The hostile receptions Facebook's Libra coin received should be viewed as a validation of the need for Bitcoin.
As a fiat currency pegged stablecoin, Libra offers little threat to the U.S. dollar's monopoly. To Libra users, it would be little different from PayPal, Alipay, Apple Pay, Google Pay, WeChat, Zelle, or the dozens of other peer-to-peer payment platforms around the world.
Yet, Libra threw the powers-that-be in such a panic that President Trump was pressured into tweeting a condemnation of Libra and a Congressional hearing was swiftly organized. Rep. Brad Sherman compared Libra to the 9/11 attacks, which in case you forgot, killed several thousand Americans.
Anything which is remotely a threat to the U.S. dollar's dominance as the world's reserve currency will be swiftly neutralized.
I certainly have my reservations about both Facebook and Libra, but a "blockchain-enhanced" payment network that competes with Paypal is hardly the terrorist event of the century. It is highly unlikely that President Trump wrote his rant against Libra himself—his tweets were likely scripted for him as the party line against potential dollar competitors.
What's crystal clear from this episode is that anything which is remotely a threat to the U.S. dollar's dominance as the world's reserve currency will be swiftly neutralized.
This is precisely why a peer-to-peer, decentralized network like Bitcoin is needed: any centralized challenge to the dollar's dominance, by a company or nation-state, is likely to face swift retribution from the United States government. The U.S. economy relies on the dollar's status as the world's reserve currency to keep issuing new debt to sustain our unsustainable budget deficits.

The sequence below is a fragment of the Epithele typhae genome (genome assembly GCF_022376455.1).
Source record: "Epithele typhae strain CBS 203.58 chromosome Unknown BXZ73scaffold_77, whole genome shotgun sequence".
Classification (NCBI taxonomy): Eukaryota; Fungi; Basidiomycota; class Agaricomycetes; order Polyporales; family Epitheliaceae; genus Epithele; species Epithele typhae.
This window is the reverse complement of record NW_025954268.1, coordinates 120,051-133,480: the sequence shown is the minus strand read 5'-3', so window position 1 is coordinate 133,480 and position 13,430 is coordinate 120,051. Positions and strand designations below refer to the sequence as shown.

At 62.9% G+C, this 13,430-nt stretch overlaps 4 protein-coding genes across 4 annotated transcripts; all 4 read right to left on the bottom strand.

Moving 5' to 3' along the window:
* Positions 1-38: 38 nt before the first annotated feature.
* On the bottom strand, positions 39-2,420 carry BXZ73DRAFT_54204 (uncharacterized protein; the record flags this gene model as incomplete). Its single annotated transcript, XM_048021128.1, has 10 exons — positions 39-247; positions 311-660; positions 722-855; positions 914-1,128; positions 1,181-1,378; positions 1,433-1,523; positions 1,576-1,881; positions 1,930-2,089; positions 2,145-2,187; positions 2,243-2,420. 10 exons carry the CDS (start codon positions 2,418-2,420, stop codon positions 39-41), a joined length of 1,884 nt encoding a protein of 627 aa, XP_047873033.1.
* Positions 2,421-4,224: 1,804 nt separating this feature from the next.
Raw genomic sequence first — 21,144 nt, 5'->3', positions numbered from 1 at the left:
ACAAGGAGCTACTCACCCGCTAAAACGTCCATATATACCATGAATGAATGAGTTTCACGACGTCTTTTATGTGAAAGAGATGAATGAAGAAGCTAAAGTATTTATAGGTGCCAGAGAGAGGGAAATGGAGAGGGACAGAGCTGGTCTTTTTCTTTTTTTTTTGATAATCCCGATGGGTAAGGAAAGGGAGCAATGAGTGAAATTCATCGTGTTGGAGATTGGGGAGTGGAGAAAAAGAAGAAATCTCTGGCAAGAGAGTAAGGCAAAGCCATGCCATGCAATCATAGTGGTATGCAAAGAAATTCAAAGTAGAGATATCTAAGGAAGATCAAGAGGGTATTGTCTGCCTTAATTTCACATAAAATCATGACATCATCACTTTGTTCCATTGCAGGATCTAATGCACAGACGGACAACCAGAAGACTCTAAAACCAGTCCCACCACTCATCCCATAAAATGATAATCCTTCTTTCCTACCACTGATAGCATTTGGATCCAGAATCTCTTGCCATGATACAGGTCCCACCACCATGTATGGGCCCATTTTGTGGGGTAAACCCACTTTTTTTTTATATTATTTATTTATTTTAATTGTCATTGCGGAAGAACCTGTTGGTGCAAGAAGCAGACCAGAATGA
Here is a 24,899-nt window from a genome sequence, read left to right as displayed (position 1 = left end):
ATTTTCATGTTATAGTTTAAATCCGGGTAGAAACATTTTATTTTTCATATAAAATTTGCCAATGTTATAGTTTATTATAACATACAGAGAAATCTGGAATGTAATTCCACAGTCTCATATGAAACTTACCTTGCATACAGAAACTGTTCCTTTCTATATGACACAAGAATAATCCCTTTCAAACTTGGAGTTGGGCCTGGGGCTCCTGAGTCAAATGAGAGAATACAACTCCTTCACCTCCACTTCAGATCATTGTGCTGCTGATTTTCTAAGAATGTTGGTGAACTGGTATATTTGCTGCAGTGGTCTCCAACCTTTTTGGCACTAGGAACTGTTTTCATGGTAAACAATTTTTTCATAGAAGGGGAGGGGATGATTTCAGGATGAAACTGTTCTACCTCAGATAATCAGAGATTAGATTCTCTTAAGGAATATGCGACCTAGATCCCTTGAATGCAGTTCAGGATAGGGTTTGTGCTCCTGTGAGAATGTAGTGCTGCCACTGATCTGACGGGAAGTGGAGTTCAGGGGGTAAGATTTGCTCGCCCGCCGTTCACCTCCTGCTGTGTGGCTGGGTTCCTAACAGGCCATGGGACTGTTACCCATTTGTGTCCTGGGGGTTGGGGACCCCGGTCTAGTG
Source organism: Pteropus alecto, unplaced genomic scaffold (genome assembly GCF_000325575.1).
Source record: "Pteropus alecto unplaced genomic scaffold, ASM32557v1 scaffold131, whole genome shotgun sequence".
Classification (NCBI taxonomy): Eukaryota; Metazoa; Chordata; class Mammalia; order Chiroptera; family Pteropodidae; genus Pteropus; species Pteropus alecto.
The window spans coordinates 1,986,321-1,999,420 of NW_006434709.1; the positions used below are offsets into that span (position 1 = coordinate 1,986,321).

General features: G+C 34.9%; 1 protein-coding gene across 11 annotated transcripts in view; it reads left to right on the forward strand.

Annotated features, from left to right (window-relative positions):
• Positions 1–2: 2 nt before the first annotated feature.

Libra is currently little more than a vague white paper and a few lines of open-source code, yet legislators like Reps. Carolyn Maloney and Maxine Waters are demanding that the project be shut down before the concept has even been fully fleshed out.
The government relies on its ability to collect taxes to pay interest on its enormous debt and fund its unsustainable fiscal commitments.
It is clear that when U.S. dollar regime inevitably collapses—be it next year or decades from now, the U.S. government will not permit any organization within its reach to develop an alternative that can safeguard American assets. The government relies on its ability to collect (dollar-denominated) taxes to pay interest on its enormous debt and fund its unsustainable fiscal commitments.
This makes it all the more essential for those of us who wish to safeguard our life savings and ensure an economic recovery based on sound money to support decentralized, borderless, and censorship-resistant alternatives like Bitcoin. While Bitcoin is certainly not immune from legislation, it is substantially more difficult to control as can be seen in countries such as Venezuela, China, and India, where it is still widely used despite being banned.
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